Coming Back to Life

A sermon based on Ezekiel 37:1-14 and John 11:1-45 preached April 6th, 2014.

Sermon audio

In the movie Shawshank Redemption, Morgan Freeman’s character, “Red” Redding, tells the tale of what it’s like to be a prisoner. When you’re in prison, you see life only when you look up to the sky if ever they let you outside. In almost every other moment, you’re locked up behind bars. The cold steel of your cell is like a sort of death. Whenever you’re confined, whenever the air you breathe is stale and leaves your lungs needing something better, your heart still beats and your mind still moves along, but are you alive?

After years bound up behind bars, Red learns a lot about life mostly because he’s spent so much time experiencing death. Prison will compromise you if you let it. It can destroy you. In fact, prison is meant to destroy you.

They send you here for life, Red says, that’s exactly what they take. The part that counts anyways.

Each and every morning waking up in prison presents Red with a choice “to get busy living or to get busy dying”, he says.

Life is more than just heartbeat and brainwave, it’s also about meaning and purpose, and a lack of meaning and purpose feels a whole lot like death.

In a place like prison, where your body is bound up by thick concrete walls, how do you keep those walls from binding up your mind and heart, too? That’s one of the questions Red asks himself.

How do you find life when everything around you tells you you’re dead? And how do you, how can you, is it even possible to come back to life?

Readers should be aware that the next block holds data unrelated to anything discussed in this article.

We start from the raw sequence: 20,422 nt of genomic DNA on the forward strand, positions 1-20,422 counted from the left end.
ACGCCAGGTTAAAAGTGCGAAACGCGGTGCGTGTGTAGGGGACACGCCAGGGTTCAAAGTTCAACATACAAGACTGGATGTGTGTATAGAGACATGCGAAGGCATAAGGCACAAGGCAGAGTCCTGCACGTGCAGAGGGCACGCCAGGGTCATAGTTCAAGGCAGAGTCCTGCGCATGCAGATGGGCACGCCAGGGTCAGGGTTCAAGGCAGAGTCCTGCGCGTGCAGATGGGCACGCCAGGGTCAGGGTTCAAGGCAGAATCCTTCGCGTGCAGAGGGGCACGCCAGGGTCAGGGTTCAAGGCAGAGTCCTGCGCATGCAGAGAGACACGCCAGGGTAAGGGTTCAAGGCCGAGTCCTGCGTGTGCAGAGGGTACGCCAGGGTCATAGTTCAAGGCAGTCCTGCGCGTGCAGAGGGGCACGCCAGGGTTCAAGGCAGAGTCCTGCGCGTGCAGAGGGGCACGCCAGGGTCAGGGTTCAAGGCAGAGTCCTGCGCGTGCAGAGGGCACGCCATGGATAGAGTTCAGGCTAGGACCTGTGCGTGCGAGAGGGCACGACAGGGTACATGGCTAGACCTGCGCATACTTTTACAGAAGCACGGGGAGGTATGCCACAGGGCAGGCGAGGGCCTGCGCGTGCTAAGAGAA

How are we all less than alive? How does our world need to be delivered from death, and what parts of ourselves need to be brought back to life?

Death in our culture occurs everyday and in many different ways. And it doesn’t matter if we live behind iron bars and concrete walls or if life is taken from us in much more subtle ways.

We live in a world that deals death to us every single day. There are so many ways our lives can be taken away from us. There is job loss, hunger, disease. People take from us far more than they give. There is economic disparity, mounting evidence of climate change, and wars that never come to an end.

People are out there, and we are among them, who mourn the loss of meaning and hope. It’s easy to stare out into our country’s future and see nothing but more decay. More suffering. More despondency. Life seems to slip away from us bit by bit.

We live in a culture that deals death to us every day.


Monster movies were popular in the late 20’s after the Great Depression. They emerged in popularity again in the 50’s during the Cold War, and since 9/11, the production of zombie movies has exploded in the U.S.

The TV series The Walking Dead is just the latest chapter of a historical phenomena. As it turns out, the regularity of zombie movies is somewhat a barometer of our own social and economic distress. And since the economic downturn in 2007, zombie-related business is one of the few areas of our economy that is doing well. Just in 2011 alone, all things “zombie” grew to be worth an estimated $5.7 billion.

Rather than just a metaphor for our economic woes, “the walking dead” is also a metaphor for our growing social fears.

Zombies are brain-dead beings. They are people who are really no-people. They are beings whose agency and faculties have been taken from them. All zombies do is wander meaninglessly and mindlessly. They’re the un-savable and disillusioned monsters who roam the landscapes of our towns.

Many say that their popularity is a sign of our collective disillusionment and our growing sense that our world has forgotten about us and has left us behind. I think it’s safe to say that, as a nation, our collective disillusionment is on the rise. And when an entire people feel left behind and forgotten about—when we all get the sense of our increasing lack of meaning and purpose in the world—when we feel like our agency is taken away from us by others, it feels a whole lot like death.


Brian Blount is the President of the Union Presbyterian Seminary, the school I attended, and he recently wrote a book called Invasion of the Dead. He talks about the rise in Zombie popularity too.

In a world like ours, he writes, death is always believable.